Our first meal in Paris, however, was falafel in the Marais.  My choice.  I dream about this and have lunch whenever I am there. The kids deal with it.  No, it’s not really French. My vegetarians love it.  I love it.

falafel

Lunch in the Luxembourg Gardens. A simple sandwich of cantal cheese, jambon sec, tomato jam, and lettuce from a little place right outside the back entrance of the park. Of course, it comes as a package deal.  A drink. A sandwich. A dessert. Enough to share. My favorite meal this time.  Not necessarily due to the food.  Factor in the weather, the ambience, the people I ate with.  I said out loud to anyone who was listening that there was no where on earth I would rather have been at that particular perfect moment in time.

4 musketeers

Lunch in the Tuileries Gardens after a long walk down the Champs-Élysées on a beautiful Sunday morning.  Bertrand giving KR a lesson about the walls that surrounded Paris at one time.  Should you find yourself in Paris and in need of a first-class guide to show you the city (and other places around France), call on My Private Paris, Bertrand’s venture.  He is the best.

tuileries lunch

Another Paris lunch- at the sumptuous food section of Galeries Lafayette.  We let Bertrand, the expert choose, this time.  Cinco Jotas.  Bertrand is a Basque so this place takes him back to his roots.

lunch at galeries lafayette

We visited my dear friend GM and my students met their “pen friends” at the Collège Anne Marie Javouhey in Senlis.  They treated us to lunch in the school cantine.  At our school, we do not have a cafeteria.  We eat lunch in our classrooms with our advisees every day.  3-course meal for lunch in France instead of whatever I throw together at the last minute at home. (The sign said I could take 4 pieces of bread… so I did.)

lunch at AMJ

Lunch at an outdoor café in Avignon at Place de l’Horloge.  Goat cheese salad.  Another of my favorites. Mon dieu.

goat cheese salad

My après-marché picnic with La Brune in Arles.  Anything eaten with her is special.  We ate in the Jardins d’Été, a place that holds a place in my heart.  In 2005, before my cooking stage with Chef Érick, I took a book and un sandwich there almost every day. My favorite concrete bench was even open and waiting for us… next to the ruins of the Le Théâtre antique.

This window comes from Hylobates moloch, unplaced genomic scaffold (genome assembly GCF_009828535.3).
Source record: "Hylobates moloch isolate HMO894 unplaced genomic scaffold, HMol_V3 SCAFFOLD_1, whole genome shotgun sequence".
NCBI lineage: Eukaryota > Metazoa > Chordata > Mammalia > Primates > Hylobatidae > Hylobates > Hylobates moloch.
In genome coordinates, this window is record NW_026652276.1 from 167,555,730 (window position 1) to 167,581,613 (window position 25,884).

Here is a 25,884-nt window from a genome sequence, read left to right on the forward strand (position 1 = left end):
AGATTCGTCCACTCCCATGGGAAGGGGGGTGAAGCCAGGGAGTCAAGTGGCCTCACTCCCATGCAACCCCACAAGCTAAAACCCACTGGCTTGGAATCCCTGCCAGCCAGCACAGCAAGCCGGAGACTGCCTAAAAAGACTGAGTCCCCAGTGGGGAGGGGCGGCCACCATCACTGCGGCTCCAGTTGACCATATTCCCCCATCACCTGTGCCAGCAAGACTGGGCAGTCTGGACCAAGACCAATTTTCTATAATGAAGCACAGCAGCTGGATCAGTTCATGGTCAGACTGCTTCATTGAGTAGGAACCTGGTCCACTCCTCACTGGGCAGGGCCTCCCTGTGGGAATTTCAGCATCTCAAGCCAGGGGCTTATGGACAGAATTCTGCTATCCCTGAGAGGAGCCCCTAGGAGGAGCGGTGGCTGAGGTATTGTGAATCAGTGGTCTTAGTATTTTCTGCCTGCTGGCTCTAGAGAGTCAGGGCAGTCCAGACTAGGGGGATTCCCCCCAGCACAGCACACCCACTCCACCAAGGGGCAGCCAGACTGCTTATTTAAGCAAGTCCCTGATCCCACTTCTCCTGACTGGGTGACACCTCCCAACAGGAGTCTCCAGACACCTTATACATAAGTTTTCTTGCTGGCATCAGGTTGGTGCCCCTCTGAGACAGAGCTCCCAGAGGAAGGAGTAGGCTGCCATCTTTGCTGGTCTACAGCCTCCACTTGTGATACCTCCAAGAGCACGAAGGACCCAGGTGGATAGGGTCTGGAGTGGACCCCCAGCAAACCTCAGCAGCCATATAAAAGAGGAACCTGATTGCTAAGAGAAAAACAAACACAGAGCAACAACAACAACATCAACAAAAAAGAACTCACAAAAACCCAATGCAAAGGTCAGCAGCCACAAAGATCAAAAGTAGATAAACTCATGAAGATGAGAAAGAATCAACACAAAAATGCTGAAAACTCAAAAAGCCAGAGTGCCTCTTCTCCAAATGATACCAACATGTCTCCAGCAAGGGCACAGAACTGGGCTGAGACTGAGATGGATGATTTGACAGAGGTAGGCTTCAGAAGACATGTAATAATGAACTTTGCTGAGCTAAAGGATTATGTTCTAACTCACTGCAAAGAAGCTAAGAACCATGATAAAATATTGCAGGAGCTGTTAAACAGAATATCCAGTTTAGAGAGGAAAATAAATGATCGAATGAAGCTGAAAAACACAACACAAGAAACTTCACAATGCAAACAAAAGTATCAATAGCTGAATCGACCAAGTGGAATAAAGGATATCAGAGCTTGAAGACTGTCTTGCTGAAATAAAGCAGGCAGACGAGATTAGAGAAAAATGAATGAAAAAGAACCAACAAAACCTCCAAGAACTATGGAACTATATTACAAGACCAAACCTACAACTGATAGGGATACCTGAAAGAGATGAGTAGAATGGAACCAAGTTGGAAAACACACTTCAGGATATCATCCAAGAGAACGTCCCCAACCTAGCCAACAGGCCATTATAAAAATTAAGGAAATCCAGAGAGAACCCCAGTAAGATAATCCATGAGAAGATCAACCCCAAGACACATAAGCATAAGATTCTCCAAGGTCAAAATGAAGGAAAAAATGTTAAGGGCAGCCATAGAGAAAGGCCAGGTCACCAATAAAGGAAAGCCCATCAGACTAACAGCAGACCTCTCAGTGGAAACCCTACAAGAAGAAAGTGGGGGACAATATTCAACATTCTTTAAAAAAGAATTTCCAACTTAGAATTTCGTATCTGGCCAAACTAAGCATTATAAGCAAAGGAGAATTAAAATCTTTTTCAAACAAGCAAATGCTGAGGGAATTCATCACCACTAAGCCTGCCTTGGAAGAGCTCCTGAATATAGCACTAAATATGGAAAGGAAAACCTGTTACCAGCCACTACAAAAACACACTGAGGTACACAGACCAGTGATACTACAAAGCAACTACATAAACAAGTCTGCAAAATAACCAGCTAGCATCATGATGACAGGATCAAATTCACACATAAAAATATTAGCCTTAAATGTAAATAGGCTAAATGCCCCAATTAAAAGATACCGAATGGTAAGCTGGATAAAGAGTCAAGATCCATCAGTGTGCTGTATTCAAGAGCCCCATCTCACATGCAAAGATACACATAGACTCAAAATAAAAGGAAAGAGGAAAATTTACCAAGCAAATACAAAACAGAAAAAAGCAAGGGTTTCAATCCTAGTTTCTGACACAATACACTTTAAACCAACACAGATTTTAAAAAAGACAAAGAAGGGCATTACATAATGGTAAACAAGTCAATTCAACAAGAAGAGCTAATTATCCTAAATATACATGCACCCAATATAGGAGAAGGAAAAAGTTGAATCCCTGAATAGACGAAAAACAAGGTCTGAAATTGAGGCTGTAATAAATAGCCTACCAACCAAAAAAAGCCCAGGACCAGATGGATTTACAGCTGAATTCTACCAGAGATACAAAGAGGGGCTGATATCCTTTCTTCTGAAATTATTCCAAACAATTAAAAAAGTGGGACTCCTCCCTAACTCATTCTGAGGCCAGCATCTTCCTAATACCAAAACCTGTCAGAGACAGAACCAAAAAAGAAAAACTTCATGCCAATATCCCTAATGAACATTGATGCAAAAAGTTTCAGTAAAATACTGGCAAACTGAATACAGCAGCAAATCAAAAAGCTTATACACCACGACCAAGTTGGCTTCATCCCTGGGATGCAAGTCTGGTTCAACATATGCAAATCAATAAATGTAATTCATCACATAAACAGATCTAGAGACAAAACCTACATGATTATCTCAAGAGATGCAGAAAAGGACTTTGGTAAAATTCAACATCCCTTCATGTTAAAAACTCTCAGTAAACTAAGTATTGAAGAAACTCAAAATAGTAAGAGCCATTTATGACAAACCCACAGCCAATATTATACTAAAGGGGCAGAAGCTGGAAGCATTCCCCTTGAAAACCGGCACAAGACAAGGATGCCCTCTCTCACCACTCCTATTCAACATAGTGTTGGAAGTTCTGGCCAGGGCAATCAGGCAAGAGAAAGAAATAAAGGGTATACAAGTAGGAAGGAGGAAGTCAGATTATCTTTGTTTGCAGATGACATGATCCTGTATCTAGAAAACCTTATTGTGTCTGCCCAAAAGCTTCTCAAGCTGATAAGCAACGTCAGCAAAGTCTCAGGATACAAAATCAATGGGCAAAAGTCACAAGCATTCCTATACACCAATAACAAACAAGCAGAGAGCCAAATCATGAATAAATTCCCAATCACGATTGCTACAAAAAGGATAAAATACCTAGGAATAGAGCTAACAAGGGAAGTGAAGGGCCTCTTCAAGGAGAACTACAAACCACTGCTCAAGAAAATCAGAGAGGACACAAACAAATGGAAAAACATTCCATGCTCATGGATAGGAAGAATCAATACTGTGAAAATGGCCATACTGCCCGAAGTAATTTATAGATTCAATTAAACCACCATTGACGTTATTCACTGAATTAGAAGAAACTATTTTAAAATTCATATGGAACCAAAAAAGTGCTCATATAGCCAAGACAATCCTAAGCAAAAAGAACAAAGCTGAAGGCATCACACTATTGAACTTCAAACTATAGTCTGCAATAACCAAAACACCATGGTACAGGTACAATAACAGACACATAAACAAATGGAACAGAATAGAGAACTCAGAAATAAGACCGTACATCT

Lunch near Omaha Beach.  We went back to La Crémaillière, a local restaurant we discovered last year in Saint Laurent sur Mer.  We were pressed for time, Bertrand called the owner, and she had poulet-frites ready and waiting for my crew.  The frites were pronounced the best of the trip.  And I have never seen a chocolat crème consumed as quickly as KR polished off hers!

Dinner.  I had foie gras once. Sprinkled liberally with sel gros.  We went to a salt marsh in the Camargue later in the trip to learn more about harvesting salt.

The starter at a restaurant in Arles.  Terrine du taureau (they are proud of those black bulls), eggplant and tomato confit.

arles starter

A really good beef stew in Paris. Flourless chocolate cake for dessert.  I know it is hard to believe that I normally do not eat dessert.  But when in France…

stew

Crêpes near La Tour Eiffel.  Ham and cheese with salad and caramel for dessert.

We tried something new.  We ate dinner in French homes.  Divided into 4 groups, with metro tickets and directions in hand, we made our way to our hosts’ appartements. I was with the vegetarian group.  It is arranged by VizEat.  My crew was in heaven.  A tiny apartment, hosted by a delightful woman with two children and two cats who works in a Montessori school and who is a vegetarian herself.  The appetizer, baked camembert cheese, was a real hit.  I think that we consumed every single one. She told me how she made them, but I am going to have to email her for the recipe.  I have forgotten what she said. A great adventure.

camembert bites

This is really what I prefer for dessert.

cheese plate

Snacks. Extras. Indulgences. Call them what you want.  Éclairs from Christophe Adam, an award-winning pâtissier.  Bertrand knows all the best places. Tiny little shop.  I guarded the door (from the inside, of course) to allow 4 kiddos in at a time to drool and make their selections.